to Rule 12(b)(6) because it is duplicative of her FLSA claim and therefore preempted. Document
#17 at 7-8. The Eighth Circuit has not addressed whether the FLSA provides an exclusive remedy
for violations of its provisions. See Montize v. Pittman Props. Ltd. P’ship, 719 F. Supp. 2d 1052,
1055-56 (W.D. Ark. 2010). “[T]he FLSA does not generally preempt state law claims in a given
case.” Bouaphakeo v. Tyson Foods, Inc., 564 F. Supp. 2d 870, 886 (N.D. Iowa 2008). Its savings
clause specifically permits states to provide employees greater protections. 29 U.S.C. § 218(a). The
AMWA provides no greater overtime protections than the FLSA; rather, the overtime protections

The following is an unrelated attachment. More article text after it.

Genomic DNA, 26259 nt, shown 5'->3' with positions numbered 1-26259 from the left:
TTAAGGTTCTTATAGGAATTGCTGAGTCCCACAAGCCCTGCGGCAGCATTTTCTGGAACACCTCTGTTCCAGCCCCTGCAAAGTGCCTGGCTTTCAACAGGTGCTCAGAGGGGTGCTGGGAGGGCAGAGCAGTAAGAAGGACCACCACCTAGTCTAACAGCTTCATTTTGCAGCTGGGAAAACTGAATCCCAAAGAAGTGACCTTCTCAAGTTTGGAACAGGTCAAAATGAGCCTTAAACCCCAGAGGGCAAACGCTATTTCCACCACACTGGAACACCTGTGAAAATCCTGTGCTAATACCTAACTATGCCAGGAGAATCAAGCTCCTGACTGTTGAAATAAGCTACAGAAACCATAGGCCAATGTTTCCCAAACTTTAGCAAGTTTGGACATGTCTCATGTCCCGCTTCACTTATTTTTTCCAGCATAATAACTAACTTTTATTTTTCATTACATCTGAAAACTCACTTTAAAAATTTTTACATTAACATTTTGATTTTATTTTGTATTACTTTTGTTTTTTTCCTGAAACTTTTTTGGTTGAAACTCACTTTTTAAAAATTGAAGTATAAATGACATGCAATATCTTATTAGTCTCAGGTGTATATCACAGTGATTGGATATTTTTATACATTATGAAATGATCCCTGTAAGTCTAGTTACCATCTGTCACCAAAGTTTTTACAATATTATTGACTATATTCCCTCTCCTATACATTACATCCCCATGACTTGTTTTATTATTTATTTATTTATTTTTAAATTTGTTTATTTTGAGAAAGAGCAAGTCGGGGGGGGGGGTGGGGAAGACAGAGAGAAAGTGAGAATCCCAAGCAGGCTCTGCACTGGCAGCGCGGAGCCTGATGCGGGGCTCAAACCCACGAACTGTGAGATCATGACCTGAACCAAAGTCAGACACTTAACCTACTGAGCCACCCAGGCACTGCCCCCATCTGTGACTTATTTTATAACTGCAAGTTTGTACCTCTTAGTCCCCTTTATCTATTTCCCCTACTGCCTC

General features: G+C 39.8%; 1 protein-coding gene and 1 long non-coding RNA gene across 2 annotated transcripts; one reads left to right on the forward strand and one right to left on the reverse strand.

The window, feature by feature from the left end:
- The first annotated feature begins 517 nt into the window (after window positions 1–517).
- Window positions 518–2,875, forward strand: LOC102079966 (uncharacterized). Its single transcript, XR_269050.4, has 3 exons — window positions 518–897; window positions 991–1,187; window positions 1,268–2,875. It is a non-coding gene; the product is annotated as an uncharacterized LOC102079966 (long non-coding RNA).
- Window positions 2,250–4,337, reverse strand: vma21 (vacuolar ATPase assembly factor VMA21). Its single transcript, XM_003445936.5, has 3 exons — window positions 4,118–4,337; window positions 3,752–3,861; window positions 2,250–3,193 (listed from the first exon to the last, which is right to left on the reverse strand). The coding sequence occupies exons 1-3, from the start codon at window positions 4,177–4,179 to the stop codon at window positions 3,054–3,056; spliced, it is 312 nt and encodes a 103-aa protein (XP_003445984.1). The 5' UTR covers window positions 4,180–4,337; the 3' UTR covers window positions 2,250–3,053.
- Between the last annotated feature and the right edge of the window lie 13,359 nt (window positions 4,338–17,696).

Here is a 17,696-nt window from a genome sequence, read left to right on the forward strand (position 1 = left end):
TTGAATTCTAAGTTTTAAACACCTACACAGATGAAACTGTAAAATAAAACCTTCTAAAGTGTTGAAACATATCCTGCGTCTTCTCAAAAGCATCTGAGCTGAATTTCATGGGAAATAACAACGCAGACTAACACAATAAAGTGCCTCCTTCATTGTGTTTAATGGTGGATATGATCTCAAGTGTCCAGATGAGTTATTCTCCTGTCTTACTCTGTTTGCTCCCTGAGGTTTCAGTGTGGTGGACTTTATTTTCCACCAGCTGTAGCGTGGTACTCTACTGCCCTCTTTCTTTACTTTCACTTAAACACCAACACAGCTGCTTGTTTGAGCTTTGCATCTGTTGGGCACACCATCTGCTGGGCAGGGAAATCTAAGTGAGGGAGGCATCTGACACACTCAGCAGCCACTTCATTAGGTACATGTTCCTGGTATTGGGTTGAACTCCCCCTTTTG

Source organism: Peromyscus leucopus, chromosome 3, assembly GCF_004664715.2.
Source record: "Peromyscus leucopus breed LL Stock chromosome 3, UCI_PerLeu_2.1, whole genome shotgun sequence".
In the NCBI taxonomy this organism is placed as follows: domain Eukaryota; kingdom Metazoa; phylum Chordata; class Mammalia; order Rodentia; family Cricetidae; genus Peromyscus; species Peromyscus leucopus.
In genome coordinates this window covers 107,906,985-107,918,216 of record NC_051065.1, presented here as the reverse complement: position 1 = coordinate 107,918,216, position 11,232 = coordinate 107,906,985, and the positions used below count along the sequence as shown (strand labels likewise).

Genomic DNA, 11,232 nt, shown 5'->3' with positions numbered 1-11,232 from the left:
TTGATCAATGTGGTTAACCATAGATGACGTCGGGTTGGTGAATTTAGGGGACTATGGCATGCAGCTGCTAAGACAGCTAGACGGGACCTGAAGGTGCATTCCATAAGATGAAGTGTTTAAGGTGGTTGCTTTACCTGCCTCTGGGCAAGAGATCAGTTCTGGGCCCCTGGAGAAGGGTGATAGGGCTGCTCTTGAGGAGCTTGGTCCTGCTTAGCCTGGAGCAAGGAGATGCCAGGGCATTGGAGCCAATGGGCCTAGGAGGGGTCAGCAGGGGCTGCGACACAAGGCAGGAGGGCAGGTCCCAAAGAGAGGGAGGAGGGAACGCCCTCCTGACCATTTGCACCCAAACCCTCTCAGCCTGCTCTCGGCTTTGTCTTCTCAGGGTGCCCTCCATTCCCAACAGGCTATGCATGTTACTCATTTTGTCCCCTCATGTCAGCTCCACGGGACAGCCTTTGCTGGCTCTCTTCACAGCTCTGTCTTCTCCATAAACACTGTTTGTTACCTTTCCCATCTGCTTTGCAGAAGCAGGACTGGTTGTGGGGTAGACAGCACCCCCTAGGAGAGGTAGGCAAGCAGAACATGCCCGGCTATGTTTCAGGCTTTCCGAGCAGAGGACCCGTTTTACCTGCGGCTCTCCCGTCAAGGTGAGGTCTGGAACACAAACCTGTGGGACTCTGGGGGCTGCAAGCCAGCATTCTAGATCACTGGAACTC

it affords are equal to those afforded under the FLSA. See Helmert v. Butterball, LLC, 805 F. Supp.
2d 655, 663 n.8 (E.D. Ark. 2011).
The Fourth Circuit and district courts outside this circuit have held that the FLSA preempts
state law claims when they are merely duplicative of FLSA claims. See Anderson v. Sara Lee Corp.,
508 F.3d 181, 193 (4th Cir. 2007) (collecting cases). Nevertheless, the State of Arkansas, mindful
of the FLSA’s status, has provided an additional remedy. Without a clear indication from Congress
of its intent to preempt state law, this Court will follow the other district courts in this circuit holding
that the FLSA does not provide an exclusive remedy for violations of its provisions. See Montize,
719 F. Supp. 2d at 1056 (holding that state law may offer an alternative legal basis for equal or more
generous relief for the same alleged wrongs); Cortez v. Nebraska Beef, Inc., 266 F.R.D. 275, 282-84
(D. Neb. 2010) (holding that FLSA did not preempt claim under Nebraska wage and hour laws);